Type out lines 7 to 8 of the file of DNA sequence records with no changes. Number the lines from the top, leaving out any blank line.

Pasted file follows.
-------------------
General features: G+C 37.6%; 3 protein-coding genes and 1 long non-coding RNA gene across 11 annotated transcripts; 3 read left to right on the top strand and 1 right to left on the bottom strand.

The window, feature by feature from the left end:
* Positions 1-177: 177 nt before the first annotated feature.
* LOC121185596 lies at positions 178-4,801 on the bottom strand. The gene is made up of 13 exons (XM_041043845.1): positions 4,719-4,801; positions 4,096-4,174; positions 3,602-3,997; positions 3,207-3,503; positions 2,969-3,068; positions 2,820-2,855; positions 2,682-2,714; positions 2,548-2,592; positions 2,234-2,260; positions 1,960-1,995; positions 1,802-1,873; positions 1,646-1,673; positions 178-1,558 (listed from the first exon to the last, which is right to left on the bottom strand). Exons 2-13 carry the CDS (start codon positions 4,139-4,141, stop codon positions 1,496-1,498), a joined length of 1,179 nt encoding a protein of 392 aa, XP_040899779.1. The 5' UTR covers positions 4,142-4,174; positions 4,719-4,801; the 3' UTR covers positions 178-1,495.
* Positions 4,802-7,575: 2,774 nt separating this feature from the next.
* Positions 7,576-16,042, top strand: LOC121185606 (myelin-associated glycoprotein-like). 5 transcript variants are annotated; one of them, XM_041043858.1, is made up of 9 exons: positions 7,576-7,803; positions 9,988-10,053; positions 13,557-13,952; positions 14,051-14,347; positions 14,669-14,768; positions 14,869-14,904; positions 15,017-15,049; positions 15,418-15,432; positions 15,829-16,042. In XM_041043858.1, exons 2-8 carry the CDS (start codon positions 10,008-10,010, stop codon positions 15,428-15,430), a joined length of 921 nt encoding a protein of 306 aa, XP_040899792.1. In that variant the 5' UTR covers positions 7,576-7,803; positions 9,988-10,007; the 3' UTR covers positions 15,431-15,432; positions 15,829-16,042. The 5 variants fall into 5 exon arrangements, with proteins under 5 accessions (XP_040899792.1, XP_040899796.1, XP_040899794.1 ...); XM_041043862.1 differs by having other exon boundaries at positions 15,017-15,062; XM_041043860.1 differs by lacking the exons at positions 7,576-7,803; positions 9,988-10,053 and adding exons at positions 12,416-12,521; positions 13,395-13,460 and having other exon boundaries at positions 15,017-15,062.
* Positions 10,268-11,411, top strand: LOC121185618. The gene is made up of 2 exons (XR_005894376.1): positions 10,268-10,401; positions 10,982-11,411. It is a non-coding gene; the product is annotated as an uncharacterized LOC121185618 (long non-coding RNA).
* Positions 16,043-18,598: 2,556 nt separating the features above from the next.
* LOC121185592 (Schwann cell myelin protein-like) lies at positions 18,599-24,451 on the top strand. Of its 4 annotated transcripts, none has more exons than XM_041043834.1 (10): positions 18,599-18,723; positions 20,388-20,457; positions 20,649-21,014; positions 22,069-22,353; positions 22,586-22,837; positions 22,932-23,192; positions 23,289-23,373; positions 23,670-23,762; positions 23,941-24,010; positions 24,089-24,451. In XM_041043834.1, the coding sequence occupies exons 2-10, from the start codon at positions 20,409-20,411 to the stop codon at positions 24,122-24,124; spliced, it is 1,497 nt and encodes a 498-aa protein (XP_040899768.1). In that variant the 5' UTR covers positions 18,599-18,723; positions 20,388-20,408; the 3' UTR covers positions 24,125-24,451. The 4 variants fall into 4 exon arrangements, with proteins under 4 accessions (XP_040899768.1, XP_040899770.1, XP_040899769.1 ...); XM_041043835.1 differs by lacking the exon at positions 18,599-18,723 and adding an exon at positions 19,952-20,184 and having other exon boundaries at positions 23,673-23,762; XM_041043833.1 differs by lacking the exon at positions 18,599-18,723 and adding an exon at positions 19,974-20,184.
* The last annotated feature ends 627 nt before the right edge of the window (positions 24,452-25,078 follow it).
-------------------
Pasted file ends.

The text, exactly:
* Positions 10,268-11,411, top strand: LOC121185618. The gene is made up of 2 exons (XR_005894376.1): positions 10,268-10,401; positions 10,982-11,411. It is a non-coding gene; the product is annotated as an uncharacterized LOC121185618 (long non-coding RNA).
* Positions 16,043-18,598: 2,556 nt separating the features above from the next.